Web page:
We'll select the same data, so click and drag from D 3 across and down to H 8, and this time you'll notice in the bottom right hand corner the quick analysis icon. There is a keyboard shortcut for this as well, it's Control Q. We'll give it a click, and you'll see different categories now. There's formatting, there's charts, totals, tables, spark lines. With formatting selected, all you have to do is hover over some of these options like data bars, and you get a visual representation of the data. It's a great way to compare the numbers that you see in that table.
Color scaling works as well, or icon sets, greater than, all of these values, of course, can be adjusted, and we can even clear formatting from here. Let's go to charts, because under charts we can choose different styles. Now this clustered bar, for example, when we hover over it, that's what that's going to look like. It's different than the column that we saw, which was a clustered column, the default. Move across to stack, then we can access more charts from here. Let's just go to the clustered column and give it a click.
And there's our nice looking chart, we'll just size it down, and move it off to the side. Alright, we'll deselect by clicking in the background, and that's a quick look at quick analysis. There's some other things we can do with this as well. Let's go back to that data and reselect it. We'll click the same icon, or use the keyboard shortcut Control + Q, and go to Totals, instead of Grand Totals we could get Sums for each of the columns. You can see Averages if you like that instead, or Counts, the numbers of items in each row, five for each of those.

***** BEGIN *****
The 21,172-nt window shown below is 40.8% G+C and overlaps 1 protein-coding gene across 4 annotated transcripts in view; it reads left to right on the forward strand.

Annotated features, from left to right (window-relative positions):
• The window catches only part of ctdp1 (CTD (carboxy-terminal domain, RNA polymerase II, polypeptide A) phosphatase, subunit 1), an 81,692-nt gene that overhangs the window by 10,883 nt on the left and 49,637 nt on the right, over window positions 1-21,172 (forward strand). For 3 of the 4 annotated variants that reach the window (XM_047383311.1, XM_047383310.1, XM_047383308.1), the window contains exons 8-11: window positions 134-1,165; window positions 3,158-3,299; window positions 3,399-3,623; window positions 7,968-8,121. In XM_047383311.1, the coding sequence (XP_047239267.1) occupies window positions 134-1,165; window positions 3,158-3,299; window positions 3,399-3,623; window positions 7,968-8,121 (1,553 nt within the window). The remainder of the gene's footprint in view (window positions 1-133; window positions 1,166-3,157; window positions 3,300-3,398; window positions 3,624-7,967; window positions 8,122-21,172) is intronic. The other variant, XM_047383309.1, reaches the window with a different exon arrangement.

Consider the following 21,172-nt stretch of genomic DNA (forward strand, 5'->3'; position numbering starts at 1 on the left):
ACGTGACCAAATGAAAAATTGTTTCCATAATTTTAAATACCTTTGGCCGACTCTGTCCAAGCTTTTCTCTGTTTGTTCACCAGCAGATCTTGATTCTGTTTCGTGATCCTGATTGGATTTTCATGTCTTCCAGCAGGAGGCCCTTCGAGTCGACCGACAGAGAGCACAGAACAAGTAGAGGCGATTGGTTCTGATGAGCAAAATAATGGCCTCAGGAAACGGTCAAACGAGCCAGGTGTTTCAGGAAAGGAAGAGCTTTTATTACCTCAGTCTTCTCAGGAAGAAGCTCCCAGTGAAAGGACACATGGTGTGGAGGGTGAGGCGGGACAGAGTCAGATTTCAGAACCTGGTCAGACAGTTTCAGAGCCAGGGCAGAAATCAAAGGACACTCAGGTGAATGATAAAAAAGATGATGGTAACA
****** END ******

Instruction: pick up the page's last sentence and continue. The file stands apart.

Running Totals, Sums, etcetera, and those sums go in the right hand column as well. I'm gonna select that. Now there's already data here, do we want to replace it, we click Ok, and any of the old data is replaced with the new, easy as that, that's the quick analysis tool. Alright, let's look at one more now, but we'll go to a different tab. Let's go to our Sales by Product tab down here where we have a list of Home Product Items. You can see their codes. In there is the Department Code, so instead of manually typing in the codes, we can extract it from these items using a feature called Flash Fill.
And Excel is very smart in figuring out what needs to be extracted without us using Macros or special coding. So, for example, the first Department Code for our first Item here in row four is SP, probably sports. We'll type in SP, and press Return. Now in the next one, Excel's gonna look for a pattern here. We're gonna type in H W, actually all we need to do is type in the H, and you can see the W appears, Excel's pretty good at figuring this out, and the rest, you can see, are about to be filled in if we press Enter, just like that, that's the Flash Fill.
So think about all the scenarios where you have data embedded in other data that can be extracted using the Flash Fill feature. So those are my top five favorite shortcuts here in Excel 2013.